Health at Older Ages: The Causes and Consequences of Declining Disability among the Elderly

By David M. Cutler; David A. Wise | Go to book overview

13
Trends in Assistance with
Daily Activities:
Racial/Ethnic and Socioeconomic
Disparities Persist in the
U.S. Older Population

Vicki A. Freedman, Linda G. Martin, Jennifer Cornman, Emily M. Agree, and Robert F. Schoeni


13.1 Introduction

Promoting independence through increased use of assistive technology has been a goal of federal programs and policies, beginning with the passage of the Americans with Disabilities Act over a decade ago, and continuing with the 1998 Assistive Technology Act, and President Bush's New Freedom Initiative. These policies specifically target the removal of environmental barriers and increased access to assistive and universally designed technologies of people of all ages and abilities. Indeed, assistive technology (AT) is playing an increasingly important role in facilitating independence among older Americans (Pew and Van Hemel 2004), particularly those at risk for long-term care, and a growing number of studies sug

Vicki A. Freedman is a professor in the department of Health Systems and Policy at the
University of Medicine and Dentistry of New Jersey's School of Public Health. Linda G.
Martin is a senior fellow at RAND Corporation. Jennifer Cornman is an adjunct assistant
professor in the department of Health Systems and Policy at University of Medicine and Den-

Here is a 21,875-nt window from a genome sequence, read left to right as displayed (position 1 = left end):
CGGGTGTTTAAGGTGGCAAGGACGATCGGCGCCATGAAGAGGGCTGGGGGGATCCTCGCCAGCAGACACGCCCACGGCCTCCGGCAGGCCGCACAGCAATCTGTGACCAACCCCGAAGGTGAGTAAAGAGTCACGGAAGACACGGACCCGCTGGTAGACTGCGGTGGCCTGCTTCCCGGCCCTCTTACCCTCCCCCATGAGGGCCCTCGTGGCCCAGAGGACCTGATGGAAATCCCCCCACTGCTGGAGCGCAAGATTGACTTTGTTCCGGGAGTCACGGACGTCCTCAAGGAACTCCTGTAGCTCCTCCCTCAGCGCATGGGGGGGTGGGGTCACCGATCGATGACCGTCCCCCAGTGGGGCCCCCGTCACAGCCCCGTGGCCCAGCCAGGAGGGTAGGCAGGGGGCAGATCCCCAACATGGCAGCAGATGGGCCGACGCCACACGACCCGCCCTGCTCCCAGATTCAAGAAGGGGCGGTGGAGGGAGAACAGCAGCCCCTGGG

tistry of New Jersey's School of Public Health. Emily M. Agree is an associate professor at the
Johns Hopkins Bloomberg School of Public Health. Robert F. Schoeni is a research profes-
sor at the Survey Research Center and Population Studies Center, Institute for Social Re-
search, and professor of economics and public policy, at the University of Michigan.

An earlier version of this chapter was presented at the Disability Group Meeting, National
Bureau of Economic Research, Jackson Hole, WY, October 8-11, 2004, and at the annual
meeting of the Gerontological Society of America, Washington, D.C., November 20-22,
2004. We gratefully acknowledge support for this chapter provided by the National Institute
on Aging (R01 AG021516, P30 AG12810, R01 AG19805), the Mary Woodard Lasker Char-
itable Trust and Michael E. DeBakey Foundation, and the National Bureau of Economic Re-
search. The views expressed are those of the authors alone and do not represent those of their
employers or funding agencies. Corresponding author: Vicki A. Freedman, Ph.D., Profes-
sor, Department of Health Systems and Policy, University of Medicine and Dentistry of New
Jersey, School of Public Health, 683 Hoes Lane West, Piscataway, NJ 08854. vfreedman
@umdnj.edu

-411-

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